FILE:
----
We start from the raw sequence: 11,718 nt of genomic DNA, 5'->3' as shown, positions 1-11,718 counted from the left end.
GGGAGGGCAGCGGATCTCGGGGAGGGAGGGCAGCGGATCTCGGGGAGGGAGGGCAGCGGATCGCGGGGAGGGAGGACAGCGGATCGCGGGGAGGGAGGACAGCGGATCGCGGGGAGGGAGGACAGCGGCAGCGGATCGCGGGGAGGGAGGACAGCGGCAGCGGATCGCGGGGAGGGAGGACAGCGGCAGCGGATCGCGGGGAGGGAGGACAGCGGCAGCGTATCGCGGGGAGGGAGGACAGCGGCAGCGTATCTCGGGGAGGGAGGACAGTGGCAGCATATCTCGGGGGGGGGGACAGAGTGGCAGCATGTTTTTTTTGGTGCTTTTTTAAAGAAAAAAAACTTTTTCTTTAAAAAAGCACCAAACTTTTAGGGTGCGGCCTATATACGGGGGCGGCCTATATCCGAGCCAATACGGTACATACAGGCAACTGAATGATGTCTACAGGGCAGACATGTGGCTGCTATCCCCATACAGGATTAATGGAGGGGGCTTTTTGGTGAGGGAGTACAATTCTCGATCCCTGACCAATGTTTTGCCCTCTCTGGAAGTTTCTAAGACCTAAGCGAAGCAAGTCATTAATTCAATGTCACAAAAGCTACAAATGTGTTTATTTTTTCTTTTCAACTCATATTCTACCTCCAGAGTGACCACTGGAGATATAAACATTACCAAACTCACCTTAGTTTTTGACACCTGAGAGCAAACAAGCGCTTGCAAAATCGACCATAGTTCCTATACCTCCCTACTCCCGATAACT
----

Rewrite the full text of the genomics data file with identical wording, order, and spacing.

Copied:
We start from the raw sequence: 11,718 nt of genomic DNA, 5'->3' as shown, positions 1-11,718 counted from the left end.
GGGAGGGCAGCGGATCTCGGGGAGGGAGGGCAGCGGATCTCGGGGAGGGAGGGCAGCGGATCGCGGGGAGGGAGGACAGCGGATCGCGGGGAGGGAGGACAGCGGATCGCGGGGAGGGAGGACAGCGGCAGCGGATCGCGGGGAGGGAGGACAGCGGCAGCGGATCGCGGGGAGGGAGGACAGCGGCAGCGGATCGCGGGGAGGGAGGACAGCGGCAGCGTATCGCGGGGAGGGAGGACAGCGGCAGCGTATCTCGGGGAGGGAGGACAGTGGCAGCATATCTCGGGGGGGGGGACAGAGTGGCAGCATGTTTTTTTTGGTGCTTTTTTAAAGAAAAAAAACTTTTTCTTTAAAAAAGCACCAAACTTTTAGGGTGCGGCCTATATACGGGGGCGGCCTATATCCGAGCCAATACGGTACATACAGGCAACTGAATGATGTCTACAGGGCAGACATGTGGCTGCTATCCCCATACAGGATTAATGGAGGGGGCTTTTTGGTGAGGGAGTACAATTCTCGATCCCTGACCAATGTTTTGCCCTCTCTGGAAGTTTCTAAGACCTAAGCGAAGCAAGTCATTAATTCAATGTCACAAAAGCTACAAATGTGTTTATTTTTTCTTTTCAACTCATATTCTACCTCCAGAGTGACCACTGGAGATATAAACATTACCAAACTCACCTTAGTTTTTGACACCTGAGAGCAAACAAGCGCTTGCAAAATCGACCATAGTTCCTATACCTCCCTACTCCCGATAACT